Language and information

Lecture 3: Information

3.4. Added structure adds information capacity

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I want to give a slightly brief, or hurried example of how the information capacity of a system—of language—is increased. Just to give an example of how little it takes, but what it takes, aside from the things that I already mentioned—from the ordering of the words in a dependence relation and from having different likelihoods—to increase the information capacity. And this is the following:

If we think for a moment of how a meaning of a word is indicated—if it were indicated, let's say, by pointing, then that would suffice to give you the meanings of words. It could not be used to create any new type of meaning in addition, that is to say, you cannot point to each pointing and get something out of that.

Now, in language the meanings are given by words, so the words determine the meanings, they are associated with some things in the real world. However, there is nothing that can prevent a word from meaning not only something outside, but from meaning another word. Just as words can refer to 'chair' by saying chair, there is nothing to prevent a word from referring to a word, or to a word-occurrence. It cannot refer to itself, interestingly enough, and that's something else again which may come up. But it can refer to other words, or it can refer to their occurrence. This fact, that a word is able to refer also to words, brings to language three major extensions of ability. They are the following three: One is, it makes possible a metalanguage of language as a subset of a language. This is based on the sentences in which the words refer to words. This we have touched upon last time. There are two other structures in language which are created by this ability of words to refer to words. One of them is a metasentential operator, that is to say an operator which operates on sentences as such, on the saying of sentences. It is indeed the word say and certain words that are added to it, which include things like to gainsay, to deny, and several other words; and to ask as a matter of fact, to say as question, and so on. So there is the word say as a metasentential operator, operating on sentences. And there is the ability of reference, referentials, of pronouning, which is also based on the ability of words to refer to words. I will say something briefly about each one of them.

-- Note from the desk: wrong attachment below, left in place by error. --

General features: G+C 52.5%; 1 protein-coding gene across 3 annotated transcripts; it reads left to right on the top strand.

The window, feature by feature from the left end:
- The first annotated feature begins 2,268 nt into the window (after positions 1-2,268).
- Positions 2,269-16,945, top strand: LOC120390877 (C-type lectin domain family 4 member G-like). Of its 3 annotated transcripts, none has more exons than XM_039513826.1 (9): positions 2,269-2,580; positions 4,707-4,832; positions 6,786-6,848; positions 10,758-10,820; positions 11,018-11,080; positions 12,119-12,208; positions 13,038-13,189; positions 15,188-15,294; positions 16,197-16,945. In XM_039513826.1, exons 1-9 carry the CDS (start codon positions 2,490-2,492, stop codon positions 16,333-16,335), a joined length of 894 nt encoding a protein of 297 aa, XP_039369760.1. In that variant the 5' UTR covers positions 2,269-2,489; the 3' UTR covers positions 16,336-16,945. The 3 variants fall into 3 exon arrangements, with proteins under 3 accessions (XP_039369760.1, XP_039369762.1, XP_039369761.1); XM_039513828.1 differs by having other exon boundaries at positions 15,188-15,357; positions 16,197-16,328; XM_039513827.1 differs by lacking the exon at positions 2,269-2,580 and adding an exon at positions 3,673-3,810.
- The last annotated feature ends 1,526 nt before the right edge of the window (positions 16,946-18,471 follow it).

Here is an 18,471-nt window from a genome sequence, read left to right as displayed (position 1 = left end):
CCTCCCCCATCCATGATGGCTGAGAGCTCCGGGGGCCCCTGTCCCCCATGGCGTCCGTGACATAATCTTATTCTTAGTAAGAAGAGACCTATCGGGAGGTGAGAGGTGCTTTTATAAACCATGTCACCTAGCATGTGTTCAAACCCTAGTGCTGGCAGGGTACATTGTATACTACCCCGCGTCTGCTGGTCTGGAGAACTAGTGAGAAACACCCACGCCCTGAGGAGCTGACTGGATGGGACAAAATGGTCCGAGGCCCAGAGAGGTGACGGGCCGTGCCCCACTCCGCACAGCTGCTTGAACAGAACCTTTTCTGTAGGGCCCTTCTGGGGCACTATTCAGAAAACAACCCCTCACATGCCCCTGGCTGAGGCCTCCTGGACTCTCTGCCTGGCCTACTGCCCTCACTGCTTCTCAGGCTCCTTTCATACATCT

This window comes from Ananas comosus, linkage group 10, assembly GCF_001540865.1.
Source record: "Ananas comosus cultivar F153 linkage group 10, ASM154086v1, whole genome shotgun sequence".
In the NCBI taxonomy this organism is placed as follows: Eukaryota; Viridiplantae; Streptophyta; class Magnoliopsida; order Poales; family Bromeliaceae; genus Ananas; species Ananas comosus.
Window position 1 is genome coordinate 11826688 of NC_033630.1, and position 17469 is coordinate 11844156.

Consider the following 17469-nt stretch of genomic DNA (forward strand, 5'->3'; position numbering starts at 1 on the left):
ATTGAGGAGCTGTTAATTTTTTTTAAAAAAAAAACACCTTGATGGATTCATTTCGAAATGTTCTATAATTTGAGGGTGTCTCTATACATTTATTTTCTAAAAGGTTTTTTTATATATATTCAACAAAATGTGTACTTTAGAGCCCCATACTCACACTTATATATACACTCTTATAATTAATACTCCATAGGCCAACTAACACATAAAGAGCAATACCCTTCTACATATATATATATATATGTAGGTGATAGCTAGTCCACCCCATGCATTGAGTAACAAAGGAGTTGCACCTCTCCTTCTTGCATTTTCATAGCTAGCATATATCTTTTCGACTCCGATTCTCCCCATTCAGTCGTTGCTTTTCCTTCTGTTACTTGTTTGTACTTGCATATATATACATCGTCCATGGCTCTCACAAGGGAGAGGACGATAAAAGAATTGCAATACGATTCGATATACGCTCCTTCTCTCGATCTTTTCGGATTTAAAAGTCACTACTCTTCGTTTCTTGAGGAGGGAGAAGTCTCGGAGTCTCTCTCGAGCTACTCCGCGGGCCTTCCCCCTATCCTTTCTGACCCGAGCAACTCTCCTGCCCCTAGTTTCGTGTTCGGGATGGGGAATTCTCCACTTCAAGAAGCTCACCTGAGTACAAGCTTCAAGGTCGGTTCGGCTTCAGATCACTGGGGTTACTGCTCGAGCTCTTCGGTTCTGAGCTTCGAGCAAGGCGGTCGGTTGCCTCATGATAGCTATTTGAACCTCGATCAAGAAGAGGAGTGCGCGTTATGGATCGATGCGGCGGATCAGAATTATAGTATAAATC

For a person to say I say yes, or Yes is hereby said, means the same thing as yes in quotation marks, or yes which has undergone the activity of saying. Whereas, if a person says I said yes or He says yes, this does not mean that yes has hereby been said, it merely means that the speaker claims its having been said. But if he says I say yes, this is not only a claim, he has said it. Now, on these conditions, the I say contributes no information to the saying of yes, of the sentence; and it is therefore zeroable by the conditions that we have referred to in the first lecture.

There is much evidence, of varied kinds, that this I say can be assumed to have existed on every said sentence. For instance, in every sentence one can make an assertion such as to tell the truth or not to repeat myself. Now a phrase of that kind has to have been reduced from for somebody to tell the truth and for somebody not to repeat himself. In fact, we know that it is I, because if it's for not to repeat myself it has to be for me not to repeat myself. Well, where did this I which must have occurred on the sentence disappear, how come it disappeared? Where is the verb that it has? Because I cannot appear by itself, it must have been some verb, I do something. For reasons I cannot go into now, there is strong consideration for saying that there was an I say that was missing, and that it was zeroable, again, for standard reasons. If there was such an I say zeroable, there are very many grammatical constructions that can be explained by means of it, by reconstructing the I say.